LONG BEACH, Calif. — After a lifetime on the water, Long Beach Yacht Club member Mike Gehring knows Alamitos Bay expertly, but there's something new below the surface.
It's a string of Pacific oyster shells from local seafood restaurant garbage that has been cleaned and strung together. They could become a home for Olympia oysters.
After years of over-harvesting and habitat destruction, Olympia oysters have largely disappeared. The oysters like to settle on hard surfaces, so nonprofit Orange County Coastkeeper passes out shells to boat owners. Then in a few weeks, they'll take them back and deliver all the Olympia oysters to the Jack Dunster Marine Reserve, where the mollusks will be allowed to thrive on raised beds.
Christine Whitcraft, a professor at California State University, Long Beach, works on the project.
"As people have been separated from each other recently, this has been a way that we can have community activities together, but apart," Whitcraft said.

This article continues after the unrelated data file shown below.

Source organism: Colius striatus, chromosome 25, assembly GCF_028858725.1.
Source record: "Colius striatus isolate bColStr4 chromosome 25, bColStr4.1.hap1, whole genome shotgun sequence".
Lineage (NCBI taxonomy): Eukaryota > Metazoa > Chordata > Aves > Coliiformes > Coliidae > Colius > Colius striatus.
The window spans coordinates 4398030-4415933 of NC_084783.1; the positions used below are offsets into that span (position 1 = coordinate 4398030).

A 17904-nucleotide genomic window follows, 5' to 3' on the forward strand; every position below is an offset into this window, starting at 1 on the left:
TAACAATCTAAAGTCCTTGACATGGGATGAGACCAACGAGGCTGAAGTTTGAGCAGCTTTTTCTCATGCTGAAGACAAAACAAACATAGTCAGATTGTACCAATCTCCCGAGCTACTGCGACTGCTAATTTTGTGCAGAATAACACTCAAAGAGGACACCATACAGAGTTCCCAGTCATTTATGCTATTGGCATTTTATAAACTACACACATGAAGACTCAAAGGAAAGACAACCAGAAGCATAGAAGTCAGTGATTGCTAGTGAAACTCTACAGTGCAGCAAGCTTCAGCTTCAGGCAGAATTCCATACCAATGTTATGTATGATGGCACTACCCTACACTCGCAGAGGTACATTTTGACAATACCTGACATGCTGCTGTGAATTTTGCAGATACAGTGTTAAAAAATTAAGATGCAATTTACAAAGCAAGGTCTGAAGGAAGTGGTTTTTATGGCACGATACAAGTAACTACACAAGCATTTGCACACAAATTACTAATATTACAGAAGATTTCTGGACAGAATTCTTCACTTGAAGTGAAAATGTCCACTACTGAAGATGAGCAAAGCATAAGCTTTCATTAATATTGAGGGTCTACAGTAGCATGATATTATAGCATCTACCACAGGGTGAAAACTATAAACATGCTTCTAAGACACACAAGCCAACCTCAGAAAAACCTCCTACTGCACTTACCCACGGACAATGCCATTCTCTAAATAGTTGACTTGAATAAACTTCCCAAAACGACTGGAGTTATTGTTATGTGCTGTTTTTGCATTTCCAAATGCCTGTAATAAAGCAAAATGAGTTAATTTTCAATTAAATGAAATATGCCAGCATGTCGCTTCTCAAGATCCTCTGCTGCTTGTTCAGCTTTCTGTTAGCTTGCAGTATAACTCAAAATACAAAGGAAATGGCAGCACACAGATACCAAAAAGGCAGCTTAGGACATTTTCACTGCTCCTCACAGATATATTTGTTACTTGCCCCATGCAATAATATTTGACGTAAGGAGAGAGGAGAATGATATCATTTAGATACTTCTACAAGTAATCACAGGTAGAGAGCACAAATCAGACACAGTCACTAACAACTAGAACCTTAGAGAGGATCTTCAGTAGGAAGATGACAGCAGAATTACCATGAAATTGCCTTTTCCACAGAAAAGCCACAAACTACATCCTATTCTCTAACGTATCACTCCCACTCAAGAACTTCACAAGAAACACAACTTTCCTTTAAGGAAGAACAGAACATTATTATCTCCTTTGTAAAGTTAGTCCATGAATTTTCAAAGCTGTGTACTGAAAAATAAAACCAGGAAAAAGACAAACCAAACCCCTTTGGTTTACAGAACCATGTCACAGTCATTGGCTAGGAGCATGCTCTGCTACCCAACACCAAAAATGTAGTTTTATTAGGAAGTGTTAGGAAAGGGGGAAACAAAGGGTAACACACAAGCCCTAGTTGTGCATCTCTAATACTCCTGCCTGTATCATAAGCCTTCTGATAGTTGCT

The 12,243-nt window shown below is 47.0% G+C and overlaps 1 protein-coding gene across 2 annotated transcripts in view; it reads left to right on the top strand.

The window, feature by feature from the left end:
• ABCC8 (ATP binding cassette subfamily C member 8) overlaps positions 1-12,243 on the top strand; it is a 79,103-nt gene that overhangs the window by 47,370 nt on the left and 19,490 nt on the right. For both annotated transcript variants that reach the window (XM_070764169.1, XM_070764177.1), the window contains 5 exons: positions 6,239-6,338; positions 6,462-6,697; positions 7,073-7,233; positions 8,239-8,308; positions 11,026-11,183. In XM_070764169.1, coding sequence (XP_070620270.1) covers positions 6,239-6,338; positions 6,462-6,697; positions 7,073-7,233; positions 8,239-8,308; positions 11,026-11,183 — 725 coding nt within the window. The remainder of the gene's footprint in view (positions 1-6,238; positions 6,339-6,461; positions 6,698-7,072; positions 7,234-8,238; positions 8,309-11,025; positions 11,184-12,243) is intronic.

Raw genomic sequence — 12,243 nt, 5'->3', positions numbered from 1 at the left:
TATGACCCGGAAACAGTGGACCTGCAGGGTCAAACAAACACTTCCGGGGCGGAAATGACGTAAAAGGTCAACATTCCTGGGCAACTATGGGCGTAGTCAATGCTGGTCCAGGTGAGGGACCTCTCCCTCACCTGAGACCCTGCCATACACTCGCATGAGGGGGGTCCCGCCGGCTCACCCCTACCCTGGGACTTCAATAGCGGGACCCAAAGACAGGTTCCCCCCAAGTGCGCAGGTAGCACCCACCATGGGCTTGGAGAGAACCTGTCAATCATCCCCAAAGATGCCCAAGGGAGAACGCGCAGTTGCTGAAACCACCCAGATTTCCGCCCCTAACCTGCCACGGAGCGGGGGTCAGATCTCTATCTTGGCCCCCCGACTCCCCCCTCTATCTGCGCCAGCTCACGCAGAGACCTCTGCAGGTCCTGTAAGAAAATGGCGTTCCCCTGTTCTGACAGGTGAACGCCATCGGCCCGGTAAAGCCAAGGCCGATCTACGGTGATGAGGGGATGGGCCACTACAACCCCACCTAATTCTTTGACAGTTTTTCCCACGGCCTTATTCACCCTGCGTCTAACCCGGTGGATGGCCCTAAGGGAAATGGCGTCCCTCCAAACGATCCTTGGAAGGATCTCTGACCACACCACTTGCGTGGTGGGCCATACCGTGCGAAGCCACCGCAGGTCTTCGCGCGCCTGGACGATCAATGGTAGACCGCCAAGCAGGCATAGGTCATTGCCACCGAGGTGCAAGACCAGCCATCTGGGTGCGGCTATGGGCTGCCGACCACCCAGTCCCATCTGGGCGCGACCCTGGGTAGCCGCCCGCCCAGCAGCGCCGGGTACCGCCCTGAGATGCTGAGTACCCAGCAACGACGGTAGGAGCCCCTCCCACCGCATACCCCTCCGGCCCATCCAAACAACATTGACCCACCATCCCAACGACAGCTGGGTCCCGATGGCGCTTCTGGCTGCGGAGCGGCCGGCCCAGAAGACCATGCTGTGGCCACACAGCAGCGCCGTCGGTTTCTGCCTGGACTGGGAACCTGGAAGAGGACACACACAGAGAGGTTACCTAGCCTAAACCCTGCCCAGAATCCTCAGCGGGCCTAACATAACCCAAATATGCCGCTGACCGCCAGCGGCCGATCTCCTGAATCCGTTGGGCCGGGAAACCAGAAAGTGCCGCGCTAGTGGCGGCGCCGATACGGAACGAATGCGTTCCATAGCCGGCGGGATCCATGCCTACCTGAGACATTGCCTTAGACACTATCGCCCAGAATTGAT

Olympia oysters are an important part of the food chain. They also filter the water.
"We're always on boats. We always go to Catalina. When you go to Catalina a lot, you look at the bottom and the water there is so clear. It's stunning, and you go, 'Why can't they do this here in Alamitos Bay?' And that's kind of one of the goals we have is to get the water as clean as possible here," Gehring said.
Seeing massive sewage spills and dumping off the coast, he said it's hard to know where you can help.
"Everyone has to do something, and no matter how little it is, it all adds up," Gehring said.